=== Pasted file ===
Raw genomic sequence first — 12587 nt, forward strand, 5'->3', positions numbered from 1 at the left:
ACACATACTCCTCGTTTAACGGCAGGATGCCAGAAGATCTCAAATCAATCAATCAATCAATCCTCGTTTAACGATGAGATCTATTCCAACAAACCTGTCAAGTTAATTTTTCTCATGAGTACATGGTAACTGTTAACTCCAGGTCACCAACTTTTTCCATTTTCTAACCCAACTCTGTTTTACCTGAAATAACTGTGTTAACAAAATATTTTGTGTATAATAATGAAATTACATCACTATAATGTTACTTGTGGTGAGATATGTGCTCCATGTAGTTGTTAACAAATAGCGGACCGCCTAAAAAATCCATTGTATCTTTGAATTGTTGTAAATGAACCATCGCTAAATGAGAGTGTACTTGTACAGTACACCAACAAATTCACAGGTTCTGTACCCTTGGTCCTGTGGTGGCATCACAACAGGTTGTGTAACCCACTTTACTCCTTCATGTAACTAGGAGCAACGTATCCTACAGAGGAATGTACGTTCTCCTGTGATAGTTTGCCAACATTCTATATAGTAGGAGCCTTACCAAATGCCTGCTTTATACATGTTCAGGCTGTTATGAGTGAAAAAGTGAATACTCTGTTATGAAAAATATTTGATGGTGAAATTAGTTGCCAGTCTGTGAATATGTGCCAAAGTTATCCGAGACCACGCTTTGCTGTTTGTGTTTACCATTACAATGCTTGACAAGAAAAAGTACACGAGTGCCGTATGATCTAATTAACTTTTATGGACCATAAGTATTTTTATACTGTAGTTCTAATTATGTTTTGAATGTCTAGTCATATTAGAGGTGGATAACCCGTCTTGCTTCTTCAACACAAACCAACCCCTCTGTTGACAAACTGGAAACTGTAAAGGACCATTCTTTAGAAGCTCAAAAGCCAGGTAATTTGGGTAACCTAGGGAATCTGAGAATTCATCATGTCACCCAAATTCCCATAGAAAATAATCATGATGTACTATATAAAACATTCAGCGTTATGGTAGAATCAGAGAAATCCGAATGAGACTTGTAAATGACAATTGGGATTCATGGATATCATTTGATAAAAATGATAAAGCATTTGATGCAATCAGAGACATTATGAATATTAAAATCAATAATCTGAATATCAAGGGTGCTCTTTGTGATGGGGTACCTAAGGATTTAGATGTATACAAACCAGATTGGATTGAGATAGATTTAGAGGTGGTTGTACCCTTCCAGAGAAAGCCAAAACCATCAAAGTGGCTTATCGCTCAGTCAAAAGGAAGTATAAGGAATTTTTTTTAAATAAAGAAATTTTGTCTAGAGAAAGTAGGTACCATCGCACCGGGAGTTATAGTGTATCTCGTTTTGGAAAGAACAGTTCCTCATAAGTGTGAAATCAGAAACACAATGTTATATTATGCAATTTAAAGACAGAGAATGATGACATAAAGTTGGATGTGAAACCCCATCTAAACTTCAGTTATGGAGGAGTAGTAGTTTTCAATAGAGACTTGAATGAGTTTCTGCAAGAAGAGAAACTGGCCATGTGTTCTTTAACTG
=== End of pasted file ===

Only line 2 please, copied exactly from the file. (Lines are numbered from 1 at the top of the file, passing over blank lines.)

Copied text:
ACACATACTCCTCGTTTAACGGCAGGATGCCAGAAGATCTCAAATCAATCAATCAATCAATCCTCGTTTAACGATGAGATCTATTCCAACAAACCTGTCAAGTTAATTTTTCTCATGAGTACATGGTAACTGTTAACTCCAGGTCACCAACTTTTTCCATTTTCTAACCCAACTCTGTTTTACCTGAAATAACTGTGTTAACAAAATATTTTGTGTATAATAATGAAATTACATCACTATAATGTTACTTGTGGTGAGATATGTGCTCCATGTAGTTGTTAACAAATAGCGGACCGCCTAAAAAATCCATTGTATCTTTGAATTGTTGTAAATGAACCATCGCTAAATGAGAGTGTACTTGTACAGTACACCAACAAATTCACAGGTTCTGTACCCTTGGTCCTGTGGTGGCATCACAACAGGTTGTGTAACCCACTTTACTCCTTCATGTAACTAGGAGCAACGTATCCTACAGAGGAATGTACGTTCTCCTGTGATAGTTTGCCAACATTCTATATAGTAGGAGCCTTACCAAATGCCTGCTTTATACATGTTCAGGCTGTTATGAGTGAAAAAGTGAATACTCTGTTATGAAAAATATTTGATGGTGAAATTAGTTGCCAGTCTGTGAATATGTGCCAAAGTTATCCGAGACCACGCTTTGCTGTTTGTGTTTACCATTACAATGCTTGACAAGAAAAAGTACACGAGTGCCGTATGATCTAATTAACTTTTATGGACCATAAGTATTTTTATACTGTAGTTCTAATTATGTTTTGAATGTCTAGTCATATTAGAGGTGGATAACCCGTCTTGCTTCTTCAACACAAACCAACCCCTCTGTTGACAAACTGGAAACTGTAAAGGACCATTCTTTAGAAGCTCAAAAGCCAGGTAATTTGGGTAACCTAGGGAATCTGAGAATTCATCATGTCACCCAAATTCCCATAGAAAATAATCATGATGTACTATATAAAACATTCAGCGTTATGGTAGAATCAGAGAAATCCGAATGAGACTTGTAAATGACAATTGGGATTCATGGATATCATTTGATAAAAATGATAAAGCATTTGATGCAATCAGAGACATTATGAATATTAAAATCAATAATCTGAATATCAAGGGTGCTCTTTGTGATGGGGTACCTAAGGATTTAGATGTATACAAACCAGATTGGATTGAGATAGATTTAGAGGTGGTTGTACCCTTCCAGAGAAAGCCAAAACCATCAAAGTGGCTTATCGCTCAGTCAAAAGGAAGTATAAGGAATTTTTTTTAAATAAAGAAATTTTGTCTAGAGAAAGTAGGTACCATCGCACCGGGAGTTATAGTGTATCTCGTTTTGGAAAGAACAGTTCCTCATAAGTGTGAAATCAGAAACACAATGTTATATTATGCAATTTAAAGACAGAGAATGATGACATAAAGTTGGATGTGAAACCCCATCTAAACTTCAGTTATGGAGGAGTAGTAGTTTTCAATAGAGACTTGAATGAGTTTCTGCAAGAAGAGAAACTGGCCATGTGTTCTTTAACTG